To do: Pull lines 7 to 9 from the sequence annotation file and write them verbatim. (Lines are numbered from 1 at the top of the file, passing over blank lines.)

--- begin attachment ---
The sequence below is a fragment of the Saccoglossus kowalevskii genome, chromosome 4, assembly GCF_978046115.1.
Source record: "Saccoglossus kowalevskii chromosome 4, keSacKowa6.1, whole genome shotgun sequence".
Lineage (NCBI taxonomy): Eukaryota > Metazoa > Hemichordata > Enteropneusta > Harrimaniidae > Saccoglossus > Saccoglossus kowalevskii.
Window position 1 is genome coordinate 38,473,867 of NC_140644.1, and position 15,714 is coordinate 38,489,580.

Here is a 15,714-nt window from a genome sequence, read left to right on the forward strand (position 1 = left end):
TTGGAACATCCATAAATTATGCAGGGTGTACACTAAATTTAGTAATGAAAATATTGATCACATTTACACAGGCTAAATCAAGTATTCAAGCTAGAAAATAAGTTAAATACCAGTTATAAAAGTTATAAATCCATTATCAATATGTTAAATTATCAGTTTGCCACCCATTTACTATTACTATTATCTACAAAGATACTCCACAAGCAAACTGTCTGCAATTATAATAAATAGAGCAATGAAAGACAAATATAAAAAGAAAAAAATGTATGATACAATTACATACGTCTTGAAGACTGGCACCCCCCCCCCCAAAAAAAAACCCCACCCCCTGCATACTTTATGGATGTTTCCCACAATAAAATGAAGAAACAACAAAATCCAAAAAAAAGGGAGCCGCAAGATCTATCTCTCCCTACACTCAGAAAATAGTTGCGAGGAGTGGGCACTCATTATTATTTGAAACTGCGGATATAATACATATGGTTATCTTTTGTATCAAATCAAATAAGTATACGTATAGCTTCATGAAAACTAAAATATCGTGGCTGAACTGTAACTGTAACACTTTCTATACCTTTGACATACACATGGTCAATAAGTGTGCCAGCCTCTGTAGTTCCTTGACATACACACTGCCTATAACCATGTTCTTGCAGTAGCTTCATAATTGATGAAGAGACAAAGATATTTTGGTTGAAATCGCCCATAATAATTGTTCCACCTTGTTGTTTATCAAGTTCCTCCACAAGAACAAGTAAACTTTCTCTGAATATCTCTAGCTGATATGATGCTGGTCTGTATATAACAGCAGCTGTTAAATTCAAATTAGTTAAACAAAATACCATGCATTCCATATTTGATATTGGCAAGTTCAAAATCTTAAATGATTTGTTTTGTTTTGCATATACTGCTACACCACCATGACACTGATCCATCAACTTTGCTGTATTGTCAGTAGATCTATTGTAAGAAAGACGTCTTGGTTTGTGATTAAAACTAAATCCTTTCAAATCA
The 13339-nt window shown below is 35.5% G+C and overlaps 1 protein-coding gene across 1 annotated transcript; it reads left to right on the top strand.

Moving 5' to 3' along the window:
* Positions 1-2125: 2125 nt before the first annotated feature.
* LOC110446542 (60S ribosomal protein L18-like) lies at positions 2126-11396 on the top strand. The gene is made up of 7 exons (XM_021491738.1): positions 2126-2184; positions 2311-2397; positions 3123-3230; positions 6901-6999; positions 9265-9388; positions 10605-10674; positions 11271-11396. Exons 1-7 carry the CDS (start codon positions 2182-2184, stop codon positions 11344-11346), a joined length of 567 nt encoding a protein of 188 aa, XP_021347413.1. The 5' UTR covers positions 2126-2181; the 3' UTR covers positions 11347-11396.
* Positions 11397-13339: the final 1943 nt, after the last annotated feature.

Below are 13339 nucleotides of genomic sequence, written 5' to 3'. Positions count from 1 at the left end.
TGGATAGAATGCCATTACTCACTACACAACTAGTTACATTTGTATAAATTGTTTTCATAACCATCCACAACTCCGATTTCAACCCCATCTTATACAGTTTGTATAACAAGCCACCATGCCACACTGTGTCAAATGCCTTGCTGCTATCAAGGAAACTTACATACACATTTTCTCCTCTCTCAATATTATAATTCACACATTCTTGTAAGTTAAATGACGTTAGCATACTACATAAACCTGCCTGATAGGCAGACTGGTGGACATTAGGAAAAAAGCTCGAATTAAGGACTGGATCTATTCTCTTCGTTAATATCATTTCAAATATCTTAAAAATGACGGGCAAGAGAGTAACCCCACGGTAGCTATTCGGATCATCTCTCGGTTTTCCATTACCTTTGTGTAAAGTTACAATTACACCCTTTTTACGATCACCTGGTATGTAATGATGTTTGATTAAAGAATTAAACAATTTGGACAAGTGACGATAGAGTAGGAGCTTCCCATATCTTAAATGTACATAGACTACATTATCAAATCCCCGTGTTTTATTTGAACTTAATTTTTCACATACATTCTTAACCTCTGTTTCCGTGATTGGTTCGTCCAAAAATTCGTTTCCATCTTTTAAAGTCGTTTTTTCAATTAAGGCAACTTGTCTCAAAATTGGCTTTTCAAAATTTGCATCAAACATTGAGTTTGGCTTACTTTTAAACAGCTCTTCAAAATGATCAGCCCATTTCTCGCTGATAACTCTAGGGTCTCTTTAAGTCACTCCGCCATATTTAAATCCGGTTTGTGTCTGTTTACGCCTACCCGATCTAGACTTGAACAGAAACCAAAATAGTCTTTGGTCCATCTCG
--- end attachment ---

The 13339-nt window shown below is 35.5% G+C and overlaps 1 protein-coding gene across 1 annotated transcript; it reads left to right on the top strand.

Moving 5' to 3' along the window:
* Positions 1-2125: 2125 nt before the first annotated feature.